Center for Public Policy Research Hosts Fiscal Trilemma Conference
Can a tax system raise sufficient revenue, promote long run economic growth, and still be fair?
On October 26, 2012 the Center for Public Policy Research hosted a conference titled, “A Fiscal Trilemma?” that aimed to answer the question whether a tax system can raise sufficient revenue, promote long run economic growth, and still be fair? Read the article Growth, fairness and adequate revenue add up to tax policy ‘trilemma’ or click here for more information and press about the conference. Below is an article from taxanalysts.com by David van den Berg.
Revenue should be raised as part of any broad tax reform package, speakers said at an October 26 tax policy conference in New Orleans.
William Gale, co-director of the Urban-Brookings Tax Policy Center, said a VAT could accomplish that. “In terms of revenue, if Willie Sutton were a public finance economist, he would study the VAT,” Gale said, referring to the 1930s criminal who reportedly said he robbed banks “because that’s where the money is.” “The VAT is where the money is,” Gale added.
Gale said that as a consumption tax, the VAT combines a lump sum tax on all capital with a tax on current and future wages. Gale said that according to his calculations, a 10 percent VAT — with a demogrant given to all households to offset consumption up to the federal poverty line and a fairly broad base as defined by the Congressional Budget Office, and accounting for reductions in other taxes because of the VAT’s creation — would net about 2 percent of GDP in revenue.
However, the country doesn’t have the luxury right now of replacing the income tax with a VAT, as was discussed in the 1990s, Gale said.
“I could see using some of the VAT revenues to reduce aspects of the income tax, but I don’t see how we get rid of the income tax,” he said.
Alan Viard of the American Enterprise Institute said a conventional VAT would not maintain progressivity. He argued for the complete replacement of the income tax with progressive consumption taxation. He suggested that one possible solution could be a hybrid of a personal expenditure tax and an X tax, a type of progressive consumption tax originally devised by the late economist David Bradford under which businesses are taxed on gross receipts minus wages and employees are taxed progressively on those wages.
Political challenges aside, moving to progressive consumption taxation “would completely avoid the income tax’s saving penalty, its distortions across assets, and also the complexities of income accounting,” Viard said. “Now, obviously the different add-on and partial replacement options we’ve seen would have gains of this kind as well, but not as large because they would be partial replacements rather than complete replacements,” he added.
Leonard Burman of Syracuse University proposed something he said doesn’t go as far: earmarking a VAT as a funding source for Medicare and Medicaid programs. That could allow for lowering income tax rates, he said.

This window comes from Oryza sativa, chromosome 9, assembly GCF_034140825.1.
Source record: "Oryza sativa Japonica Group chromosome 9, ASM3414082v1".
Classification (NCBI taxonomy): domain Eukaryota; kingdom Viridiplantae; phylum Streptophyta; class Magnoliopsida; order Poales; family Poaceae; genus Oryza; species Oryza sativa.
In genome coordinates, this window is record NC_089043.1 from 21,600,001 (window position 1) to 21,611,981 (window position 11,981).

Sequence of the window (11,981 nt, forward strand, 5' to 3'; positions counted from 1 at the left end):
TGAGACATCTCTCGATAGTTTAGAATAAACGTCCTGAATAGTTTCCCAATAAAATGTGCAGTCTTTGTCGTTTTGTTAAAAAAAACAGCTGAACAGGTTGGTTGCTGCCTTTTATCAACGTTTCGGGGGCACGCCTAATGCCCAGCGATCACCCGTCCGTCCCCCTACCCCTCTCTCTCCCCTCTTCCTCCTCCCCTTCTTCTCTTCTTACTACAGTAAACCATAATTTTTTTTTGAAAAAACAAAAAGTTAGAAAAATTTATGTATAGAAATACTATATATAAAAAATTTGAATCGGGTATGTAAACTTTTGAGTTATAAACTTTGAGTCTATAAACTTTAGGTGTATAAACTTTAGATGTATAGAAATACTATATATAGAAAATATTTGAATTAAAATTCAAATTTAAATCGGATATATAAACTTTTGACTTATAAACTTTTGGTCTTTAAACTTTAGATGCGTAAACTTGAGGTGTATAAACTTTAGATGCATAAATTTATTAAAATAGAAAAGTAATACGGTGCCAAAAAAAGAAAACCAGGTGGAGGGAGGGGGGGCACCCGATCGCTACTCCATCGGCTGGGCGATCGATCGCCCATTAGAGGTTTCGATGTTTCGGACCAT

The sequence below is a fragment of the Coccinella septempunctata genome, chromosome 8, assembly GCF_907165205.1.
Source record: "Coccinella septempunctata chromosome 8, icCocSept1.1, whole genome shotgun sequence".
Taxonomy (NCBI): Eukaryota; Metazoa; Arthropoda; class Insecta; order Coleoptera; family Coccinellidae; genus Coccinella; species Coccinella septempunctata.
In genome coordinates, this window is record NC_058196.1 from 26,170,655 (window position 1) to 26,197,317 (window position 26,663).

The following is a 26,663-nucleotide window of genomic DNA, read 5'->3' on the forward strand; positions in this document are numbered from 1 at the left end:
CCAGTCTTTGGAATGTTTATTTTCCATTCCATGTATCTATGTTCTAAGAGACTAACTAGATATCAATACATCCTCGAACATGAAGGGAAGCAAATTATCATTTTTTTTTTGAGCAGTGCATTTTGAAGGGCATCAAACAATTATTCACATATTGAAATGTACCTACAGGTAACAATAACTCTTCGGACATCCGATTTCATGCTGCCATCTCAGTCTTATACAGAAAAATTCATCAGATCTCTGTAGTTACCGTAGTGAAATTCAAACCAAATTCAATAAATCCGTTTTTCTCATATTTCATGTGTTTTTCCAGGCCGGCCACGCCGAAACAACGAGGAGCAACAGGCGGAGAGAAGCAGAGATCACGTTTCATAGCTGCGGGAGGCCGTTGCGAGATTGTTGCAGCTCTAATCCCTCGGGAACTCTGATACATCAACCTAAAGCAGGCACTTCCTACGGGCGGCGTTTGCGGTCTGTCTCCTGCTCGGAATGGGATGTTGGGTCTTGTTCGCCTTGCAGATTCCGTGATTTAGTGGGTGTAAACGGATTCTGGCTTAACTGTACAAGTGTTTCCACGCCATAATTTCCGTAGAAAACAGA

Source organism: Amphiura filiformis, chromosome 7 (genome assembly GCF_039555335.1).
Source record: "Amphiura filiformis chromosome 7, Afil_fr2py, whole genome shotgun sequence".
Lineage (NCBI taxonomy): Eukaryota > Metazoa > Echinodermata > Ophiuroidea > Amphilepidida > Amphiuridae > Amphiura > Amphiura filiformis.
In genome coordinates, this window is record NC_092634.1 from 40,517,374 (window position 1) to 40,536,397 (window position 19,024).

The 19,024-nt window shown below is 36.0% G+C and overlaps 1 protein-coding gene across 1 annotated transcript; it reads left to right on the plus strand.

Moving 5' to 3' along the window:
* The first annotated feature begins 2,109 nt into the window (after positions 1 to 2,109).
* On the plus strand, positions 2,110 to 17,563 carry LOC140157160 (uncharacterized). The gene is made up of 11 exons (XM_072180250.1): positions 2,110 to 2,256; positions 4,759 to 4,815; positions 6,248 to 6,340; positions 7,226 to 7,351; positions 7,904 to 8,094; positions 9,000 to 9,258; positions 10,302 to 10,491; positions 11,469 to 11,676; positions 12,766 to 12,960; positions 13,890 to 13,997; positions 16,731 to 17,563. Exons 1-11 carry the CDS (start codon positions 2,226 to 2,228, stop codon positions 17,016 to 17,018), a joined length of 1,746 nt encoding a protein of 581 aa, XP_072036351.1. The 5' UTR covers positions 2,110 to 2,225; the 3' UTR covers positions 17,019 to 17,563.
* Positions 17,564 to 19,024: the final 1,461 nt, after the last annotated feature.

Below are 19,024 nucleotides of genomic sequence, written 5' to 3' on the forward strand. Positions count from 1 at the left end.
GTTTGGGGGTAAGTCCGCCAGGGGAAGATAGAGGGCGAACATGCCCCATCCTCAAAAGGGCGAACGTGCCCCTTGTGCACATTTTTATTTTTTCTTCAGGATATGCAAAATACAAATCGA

“One of the things that made the Tax Reform Act of 1986 work was that there was another source of revenue that could be used to cut individual income tax rates,” he said. “We’re not going to be able to raise corporate income taxes again — arguably we should be cutting those — so this is potentially another source of revenue.”
Tulane University’s Murphy Institute and Department of Economics hosted the conference, which explored tensions between the need for a tax system that would provide enough revenue to deal with long-term budget challenges, promote economic growth in the long term, and be progressive in the face of growing inequality, according to the university’s economics department. Steven Sheffrin, an economics professor at Tulane, said after the conference that there was a lot of interest in consumption taxes expressed at the conference.
“There was obviously very, very strong consensus for a VAT, although personally I’m not sure people thought out all the intergovernmental aspects of that,” Sheffrin said. “I think there was a very broad consensus that a 1986-type tax reform is really not the model now because there is a need for additional revenue.”
Diane Lim Rogers, chief economist at the Concord Coalition, said the federal government should allow the 2001 and 2003 Bush-era tax cuts to expire and work to achieve the same amount of deficit reduction over the 10-year window as would come from the spending cuts and tax increases in the so-called fiscal cliff.
“The only way we’re going to get to economically sustainable deficits is to raise revenues as a share of GDP,” Lim Rogers said. “The problem is nobody wants current-law revenues.”
Lim Rogers said simply letting the 2001-2003 tax cuts expire might be more achievable politically than other tax reform proposals. “I feel like that’s the easiest thing to get done, considering where we’ve been the last decade and the reality of what Congress is in the mood for,” she said.
However, most conference presenters were talking about “first-best solutions,” Lim Rogers said, adding, “These are not ideas I disagree with; it’s just that we are so removed from that first-best world right now.”
Burman said cutting tax expenditures could be a tough sell politically. “There’s a lot of money there, and it’s really hard to figure out how you can get people to give these things up,” he said.
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